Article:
By pledging, along with other measures, new cash grants for the hospitality sector, it is clear that the Chancellor has listened to our industry, which employs millions across the country. Many of those jobs which would have been lost will now be saved.

People collect tables and chairs, as the region of Lombardy imposes a curfew after being hit by a surge of coronavirus disease (COVID-19) infections, in Milan, Italy, October 22, 2020

People collect tables and chairs, as the region of Lombardy imposes a curfew after being hit by a surge of coronavirus disease (COVID-19) infections, in Milan, Italy, October 22, 2020

People collect tables and chairs, as the region of Lombardy imposes a curfew after being hit by a surge of coronavirus disease (COVID-19) infections, in Milan, Italy, October 22, 2020

But, like thousands of other business owners, I’ve felt for a long time as though I’ve been beating my head against a brick wall as the Government failed to heed our pleas and protests.

We are constantly told of the need to ‘follow the science’. But the science I’m looking at comes from the World Health Organisation, the most influential medical authority in the world. Its clear guidance is that the financial and psychological damage of lockdowns will often far outweigh their benefits. For months now British people have been beset by a string of nonsensical and contradictory edicts. The absence of leadership has been palpable.

After so many new strictures and U-turns, no wonder that, at times, it feels like almost no one knows what the rules are any more. Even the police are confused. Earlier this week, as the Mail reported, the chief of the Met told restaurants and pubs to check people’s identities, by using driving licences and other documents, to ensure that customers dining together also lived together.

Police officers stand guard in the street before a local lockdown amidst the spread of the coronavirus disease (COVID-19) in Manchester, Britain October 22, 2020

Police officers stand guard in the street before a local lockdown amidst the spread of the coronavirus disease (COVID-19) in Manchester, Britain October 22, 2020

Police officers stand guard in the street before a local lockdown amidst the spread of the coronavirus disease (COVID-19) in Manchester, Britain October 22, 2020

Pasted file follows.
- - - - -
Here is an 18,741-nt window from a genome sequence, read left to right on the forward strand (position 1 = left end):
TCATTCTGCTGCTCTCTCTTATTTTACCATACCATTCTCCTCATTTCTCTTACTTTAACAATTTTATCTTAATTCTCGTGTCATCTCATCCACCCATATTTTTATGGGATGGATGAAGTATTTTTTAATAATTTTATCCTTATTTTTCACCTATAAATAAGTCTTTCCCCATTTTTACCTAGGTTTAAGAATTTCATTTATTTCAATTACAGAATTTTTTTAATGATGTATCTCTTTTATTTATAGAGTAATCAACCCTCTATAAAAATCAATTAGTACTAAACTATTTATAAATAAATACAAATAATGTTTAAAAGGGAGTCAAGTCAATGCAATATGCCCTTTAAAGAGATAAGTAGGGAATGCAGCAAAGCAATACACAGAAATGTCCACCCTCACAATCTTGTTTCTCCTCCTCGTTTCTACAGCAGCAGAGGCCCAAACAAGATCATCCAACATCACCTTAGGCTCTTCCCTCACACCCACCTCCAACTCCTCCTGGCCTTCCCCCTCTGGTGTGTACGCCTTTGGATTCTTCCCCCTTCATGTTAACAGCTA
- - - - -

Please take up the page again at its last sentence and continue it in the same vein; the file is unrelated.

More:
At that point, I began to feel that we were approaching the conditions of a police state. There was no logic to it: why should people obey a curfew and leave a restaurant at 10pm if they are all going home to the same house anyway? A day later Housing Secretary Robert Jenrick back-pedalled on that deeply misguided scheme.

Jeremy King, restauranteur

Jeremy King, restauranteur

Jeremy King, restauranteur 

Far from reassuring, this added to the impression that no one in Government knows what they are doing nor why the livelihoods of millions are being wrecked.

I am not prepared to stand by while ministers chase around in circles trying to work out what their own edicts mean. None of these overlapping rules fit together.

It’s clear these pernicious diktats have been drawn up by different committees that do not talk to each other. The other evening I was at our restaurant Fischer’s in central London. At 10pm I watched in dismay as all our customers reluctantly had to leave.

Outside it was raining and particularly cold. Many left their cars at home due to the ill-advised Congestion Charge extension, and Tubes and buses were packed.

Dozens huddled together cheek by jowl under the canopies outside, desperately trying to get black cabs and Ubers in the cold and wet. Anyone could see that this was a genuine threat to their health, whether from Covid, seasonal colds or even, for the vulnerable, pneumonia.

Yet they all could have been safe and warm if they had been allowed to stay inside and leave in their own time.

People gather outside bars the night before a local lockdown amidst the spread of the coronavirus disease (COVID-19) in Manchester, Britain October 22, 2020

People gather outside bars the night before a local lockdown amidst the spread of the coronavirus disease (COVID-19) in Manchester, Britain October 22, 2020

People gather outside bars the night before a local lockdown amidst the spread of the coronavirus disease (COVID-19) in Manchester, Britain October 22, 2020

Over the past three months more than a quarter of a million customers have come through the doors of our restaurants. As far as I am aware, at the time of writing, not one of them, nor a member of staff, has tested positive for Covid-19.

Yet our businesses are being hamstrung by absurd, counter-productive curfews and are under threat of even more stringent lockdowns. It makes no sense at all.

The shift in the country’s mood since the spring is palpable. I fear many are losing their faith in the Government altogether.

When that happens the breach of trust takes a long time to heal. While I welcome Mr Sunak’s measures, we need our leaders, starting with the Prime Minister, to follow the Chancellor’s example and have the courage to admit: we got it wrong.

This post first appeared on dailymail.co.uk

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One woman, 23 lovers, no regrets: Author NELL DUNN reveals all about her muse and best friend Josie

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one woman 23 lovers no regrets author nell dunn reveals all about her muse and best friend josie

The Muse

by Nell Dunn (Coronet £14.99, 160pp) 

She may be an almost forgotten name now but, in the Sixties, Nell Dunn was one of the most controversial and talked-about writers in Britain.

Her books Up The Junction and Poor Cow were an unflinching look at the lives of working-class women, presented without any moralising or judgment, and caused a sensation.